Joy as a Lifejacket
By: Rose Carlson
I have cried so much this year
That I’ve almost drowned.
So, when you see me smile
Don’t think I’m no longer in the water—
Understand that my joy is a lifejacket.
~ Elisabet Velasquez
As I was perusing Instagram early one morning, the above quote showed up in my feed. I do not know who Elisabet Velasquez is, but that little poem resonated with my heart in a profound way. I thought about it for days. I thought about times in my own life when this applied, but I also thought about our bereaved parents and how they often feel as if they will never experience joy again after the death of their baby. It made me think about parents who, as they do begin to feel some joy in their life again, feel guilty, like they are betraying the love for their baby in some way.
I do know, though, that seeking out things that bring you comfort and joy when you are grieving can ease the pain of your broken heart. Is it easy to do? No. It most definitely is not; perhaps it will even feel a bit fake at first, like you are forcing it, not really feeling that deep-down-in-your-soul kind of joy.
You may wonder what the point is. You may wonder if you are better off not forcing joy upon yourself. But keep in mind that while you may not need a lifejacket when you are swimming in calm waters, you are grateful to be wearing one when you are struggling and feeling like you are drowning. I have found that the times I am struggling the most are the most important times to find pleasure in something, anything.
It can feel like Mission Impossible to find joy, beauty, and anything fun, especially when you are grieving so deeply. It can take time to get to the point where you even want to find some happy moments because your soul may be so bogged down that you can barely get out of your pajamas and drag yourself to work.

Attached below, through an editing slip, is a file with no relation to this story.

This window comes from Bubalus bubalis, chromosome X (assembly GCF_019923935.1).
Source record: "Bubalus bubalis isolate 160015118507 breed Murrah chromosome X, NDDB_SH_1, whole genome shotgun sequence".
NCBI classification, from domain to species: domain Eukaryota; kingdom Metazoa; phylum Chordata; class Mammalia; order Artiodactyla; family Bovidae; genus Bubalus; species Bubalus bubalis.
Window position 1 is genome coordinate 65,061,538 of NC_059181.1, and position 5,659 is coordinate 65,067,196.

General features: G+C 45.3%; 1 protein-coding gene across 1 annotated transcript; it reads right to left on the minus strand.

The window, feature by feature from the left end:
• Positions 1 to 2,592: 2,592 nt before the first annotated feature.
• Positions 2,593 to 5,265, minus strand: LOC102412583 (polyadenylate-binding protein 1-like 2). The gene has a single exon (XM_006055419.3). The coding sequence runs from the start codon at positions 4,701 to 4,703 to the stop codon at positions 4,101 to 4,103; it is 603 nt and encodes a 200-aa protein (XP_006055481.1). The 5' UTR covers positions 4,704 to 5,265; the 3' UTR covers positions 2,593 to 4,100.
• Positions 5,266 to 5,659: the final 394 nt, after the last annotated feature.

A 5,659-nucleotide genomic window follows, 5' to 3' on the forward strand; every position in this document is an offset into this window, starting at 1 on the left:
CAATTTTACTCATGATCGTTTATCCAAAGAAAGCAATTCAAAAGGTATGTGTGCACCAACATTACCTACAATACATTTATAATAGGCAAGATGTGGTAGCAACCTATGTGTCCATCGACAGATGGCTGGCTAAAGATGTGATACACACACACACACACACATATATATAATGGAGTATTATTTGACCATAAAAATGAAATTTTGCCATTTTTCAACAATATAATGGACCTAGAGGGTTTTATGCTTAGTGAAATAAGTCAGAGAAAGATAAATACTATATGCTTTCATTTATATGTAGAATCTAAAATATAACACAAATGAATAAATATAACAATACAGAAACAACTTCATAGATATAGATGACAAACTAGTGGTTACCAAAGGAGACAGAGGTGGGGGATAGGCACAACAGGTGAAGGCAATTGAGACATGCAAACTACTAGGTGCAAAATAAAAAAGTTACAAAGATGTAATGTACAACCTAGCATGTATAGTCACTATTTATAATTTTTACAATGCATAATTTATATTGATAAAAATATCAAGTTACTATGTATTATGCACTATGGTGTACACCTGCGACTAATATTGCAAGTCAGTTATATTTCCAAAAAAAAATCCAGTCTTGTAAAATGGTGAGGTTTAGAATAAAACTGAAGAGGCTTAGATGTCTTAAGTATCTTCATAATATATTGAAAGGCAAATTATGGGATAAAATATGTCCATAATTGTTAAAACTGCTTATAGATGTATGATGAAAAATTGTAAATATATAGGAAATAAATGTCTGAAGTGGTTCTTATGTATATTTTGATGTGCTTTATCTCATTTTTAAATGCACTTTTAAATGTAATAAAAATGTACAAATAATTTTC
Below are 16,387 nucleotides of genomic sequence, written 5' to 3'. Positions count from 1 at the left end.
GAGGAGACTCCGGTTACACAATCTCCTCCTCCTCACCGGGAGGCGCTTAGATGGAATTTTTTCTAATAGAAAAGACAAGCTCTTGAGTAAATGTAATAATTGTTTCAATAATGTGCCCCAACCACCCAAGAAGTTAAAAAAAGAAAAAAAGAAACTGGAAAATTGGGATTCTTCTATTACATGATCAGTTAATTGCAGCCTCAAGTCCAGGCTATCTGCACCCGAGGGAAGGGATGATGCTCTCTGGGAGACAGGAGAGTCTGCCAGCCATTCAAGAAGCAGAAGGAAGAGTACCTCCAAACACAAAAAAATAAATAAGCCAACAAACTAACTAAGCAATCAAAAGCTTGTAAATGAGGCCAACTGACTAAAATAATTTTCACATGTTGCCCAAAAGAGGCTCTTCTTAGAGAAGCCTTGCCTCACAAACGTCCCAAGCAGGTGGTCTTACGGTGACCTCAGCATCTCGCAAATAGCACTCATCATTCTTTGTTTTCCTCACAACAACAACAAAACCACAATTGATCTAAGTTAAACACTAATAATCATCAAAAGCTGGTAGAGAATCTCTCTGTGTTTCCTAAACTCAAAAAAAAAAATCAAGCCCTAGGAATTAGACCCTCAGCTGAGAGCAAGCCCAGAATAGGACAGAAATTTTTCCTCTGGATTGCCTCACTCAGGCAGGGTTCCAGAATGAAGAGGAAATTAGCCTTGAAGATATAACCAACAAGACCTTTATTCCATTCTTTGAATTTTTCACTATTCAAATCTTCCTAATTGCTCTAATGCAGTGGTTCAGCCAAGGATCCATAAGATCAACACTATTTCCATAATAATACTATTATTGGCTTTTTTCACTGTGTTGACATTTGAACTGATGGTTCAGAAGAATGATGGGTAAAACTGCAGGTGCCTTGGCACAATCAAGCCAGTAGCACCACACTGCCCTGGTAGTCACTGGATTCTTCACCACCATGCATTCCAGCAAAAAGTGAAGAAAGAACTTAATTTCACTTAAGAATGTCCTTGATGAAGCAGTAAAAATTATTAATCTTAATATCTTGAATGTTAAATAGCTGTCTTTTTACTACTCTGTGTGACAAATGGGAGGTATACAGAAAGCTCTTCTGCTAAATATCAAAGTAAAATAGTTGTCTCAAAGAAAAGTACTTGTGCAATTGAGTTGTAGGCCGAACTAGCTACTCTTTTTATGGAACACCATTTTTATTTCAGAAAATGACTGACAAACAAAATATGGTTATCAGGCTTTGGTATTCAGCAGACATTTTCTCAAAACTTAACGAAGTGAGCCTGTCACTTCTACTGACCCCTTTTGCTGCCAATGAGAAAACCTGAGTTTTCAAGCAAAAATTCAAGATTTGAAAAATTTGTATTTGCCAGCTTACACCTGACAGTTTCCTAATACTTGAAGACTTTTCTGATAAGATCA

It can be difficult to look for joy and beauty when so many other things in your life seem to be suffering from neglect, when you feel as if you are drowning in grief and sadness.
Try to look at these despairing situations as times when a lifejacket can ease your struggling and keep you from going under. Inviting in things that can bring you a glimpse of joy can help keep you afloat.
You may not believe this, but what starts out feeling forced and fake will become genuine eventually. When you begin to feel true joy again, it will be sweeter because it has been so hard to come by. Does feeling some joy take away the sorrow you feel because of the great loss you have experienced? No. I wish I could say it does, but it does not. However, what that life jacket will do is make life less of a struggle. It will provide you with some moments of cheer during an otherwise bleak time.
“How can I find joy?” you may be wondering.
It is easier to put on a lifejacket when things are calm, so don’t wait until you are struggling to think about what you can do to bring some light and enjoyment to raise your spirits. On better days, make a list you can refer to on hard days.